I just got this email from Colin, who’s taken the trouble to get in touch with me. I’m honoured. But he’s grilled me, and here are my responses in bold. I thought I might as well blog them here, which he suggested I do, so others could read them too…
Hi Asim, I was reading your blog about homeschooling your children and I had a few questions for you. I’ve read all of your entries but found no answers to these questions. Maybe you could make a blog entry out of them.
1. What about the formal studies of history, geography, English literature and Art. Clearly your children are destined for similar professions as you and your wife. Do you not think these have any scholarly value?
We could learn everything from Ancient Chinese, Material Science, Modern day Ethiopia, History of Women’s Rights, Abacus Skills, French Art in the 1920’s, Buddhism, Early History of Judaism, Science of Cricket, Sumo Wrestling Techniques, Chess, Fertilisation Methods in early 18th Century, etc… Wouldn’t it be wonderful if we could live forever and learn everything? But we can’t. Knowledge isn’t free. It has a cost – time – our most precious commodity of all.
And thus we need to be selective in what we learn (and learn efficiently).
Study for the sake of study? Well, I could spend the next 20 years learning the 1983 Karachi phone directory – study for the sake of study – but I’d call that a ‘waste of time’. Why? Because I can’t apply that knowledge. That’s a view I take – knowledge is useless unless it’s applied. It’s the application of knowledge that is important. You may disagree, many do.
So, what I’m saying, is that my kids are learning things that I believe they will be most likely to apply constructively in their lives. I believe we’ve taught them how to attain knowledge – for example, my two elder children have learned their Physics A-level pretty much by themselves. So if they want to learn about French Art in the 1920’s, or anything else, they can, if they’re interested (not everything has to be useful – you can do things for pleasure too). But I’m not going to make them learn it as part of their curriculum – they’ll learn it if they want.
2. Did you move back to Malaysia for financial reasons to start the home school was it always part of the plan?
The move to Malaysia was to pursue business opportunities as well as provide an environment that we thought would more likely bring up children with strong moral values.
3. Your wife and yourself are obviously of 99th percentile intelligence. What has been your experience of people with lesser skillsets than yourselves pursuing your aggressive timeline. Is it even possible if you don’t have the majority of the skills yourselves?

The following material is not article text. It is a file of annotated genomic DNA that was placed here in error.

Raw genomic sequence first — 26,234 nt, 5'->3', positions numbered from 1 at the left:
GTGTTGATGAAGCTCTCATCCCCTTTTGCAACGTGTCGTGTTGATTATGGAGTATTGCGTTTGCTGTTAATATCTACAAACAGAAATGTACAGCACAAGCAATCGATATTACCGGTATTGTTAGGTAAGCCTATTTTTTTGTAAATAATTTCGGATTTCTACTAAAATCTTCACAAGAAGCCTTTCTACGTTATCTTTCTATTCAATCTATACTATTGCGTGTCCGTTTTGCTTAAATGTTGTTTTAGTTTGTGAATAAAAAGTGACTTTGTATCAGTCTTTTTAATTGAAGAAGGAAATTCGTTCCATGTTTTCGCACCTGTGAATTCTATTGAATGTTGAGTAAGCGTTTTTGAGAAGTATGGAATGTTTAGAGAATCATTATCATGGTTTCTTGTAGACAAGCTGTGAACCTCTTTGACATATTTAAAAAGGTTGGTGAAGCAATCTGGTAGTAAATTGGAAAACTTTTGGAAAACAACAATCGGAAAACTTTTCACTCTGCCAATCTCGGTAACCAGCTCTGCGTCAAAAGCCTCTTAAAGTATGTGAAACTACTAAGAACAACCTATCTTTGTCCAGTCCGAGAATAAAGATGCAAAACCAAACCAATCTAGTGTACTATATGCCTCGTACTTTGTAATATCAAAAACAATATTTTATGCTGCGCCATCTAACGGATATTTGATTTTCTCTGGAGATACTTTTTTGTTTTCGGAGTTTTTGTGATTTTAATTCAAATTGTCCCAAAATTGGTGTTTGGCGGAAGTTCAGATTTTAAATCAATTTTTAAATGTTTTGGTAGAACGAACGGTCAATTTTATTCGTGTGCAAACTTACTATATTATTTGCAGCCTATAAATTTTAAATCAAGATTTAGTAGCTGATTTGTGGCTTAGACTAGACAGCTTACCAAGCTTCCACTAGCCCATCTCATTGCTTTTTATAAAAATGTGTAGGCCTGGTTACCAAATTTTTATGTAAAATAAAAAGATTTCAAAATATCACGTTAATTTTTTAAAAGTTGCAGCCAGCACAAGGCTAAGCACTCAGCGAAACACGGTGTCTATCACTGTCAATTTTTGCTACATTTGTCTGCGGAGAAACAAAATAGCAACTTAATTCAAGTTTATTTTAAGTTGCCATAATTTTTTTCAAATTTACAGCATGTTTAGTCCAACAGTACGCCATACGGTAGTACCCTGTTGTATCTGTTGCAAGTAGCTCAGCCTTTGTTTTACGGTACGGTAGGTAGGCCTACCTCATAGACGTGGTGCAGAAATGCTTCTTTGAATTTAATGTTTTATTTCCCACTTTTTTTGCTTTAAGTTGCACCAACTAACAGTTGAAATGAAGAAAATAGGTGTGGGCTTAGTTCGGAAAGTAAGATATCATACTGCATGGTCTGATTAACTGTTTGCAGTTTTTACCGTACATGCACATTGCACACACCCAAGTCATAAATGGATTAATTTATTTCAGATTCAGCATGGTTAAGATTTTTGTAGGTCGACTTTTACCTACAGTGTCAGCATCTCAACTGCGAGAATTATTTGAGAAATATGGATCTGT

My wife is intelligent in most ways. I’m not. For example, when I was seven I failed to get into two private schools despite having tutors to help me.
Regarding other kids, I’m currently teaching an 11 year old who failed to get into a pretty normal school in Malaysia because of his test results. He’s learned in 5 weeks as much maths as what schools teach in about 3 months. I’m hoping he’ll do his 16+ exams when he’s 12, latest 13.
4. You mentioned life skills (cooking, finance etc). How do you ensure these have been transferred correctly.
Kids cook great food, the two elder ones have got iGCSEs in Accounting!
5. I imagine your lifestyle has been met with a wide range of criticisms. I, myself feel I failed my children in educating them in comparison. How have you dealt with the fallout from this radical approach.
I doubt you’ve failed your children at all – everyone has different goals.
I don’t get that much criticism! Apart from my parents who are completely crapping it that some of their grandkids may end up not having degrees!
I only saw my father cry in happiness once – when he found out I got my place at Oxford. For someone who came to the UK as an immigrant with nothing but a suitcase, discriminated racially, it was amazing for him to see his son get a place in the finest education institution in the country. Even to this day I feel absolutely honoured to have studied there – amazing memories and where I met Isabelle – those were good times.
But I want my kids to be able to achieve much greater things, and do more of what they’re really passionate about. And that means having to make certain sacrifices…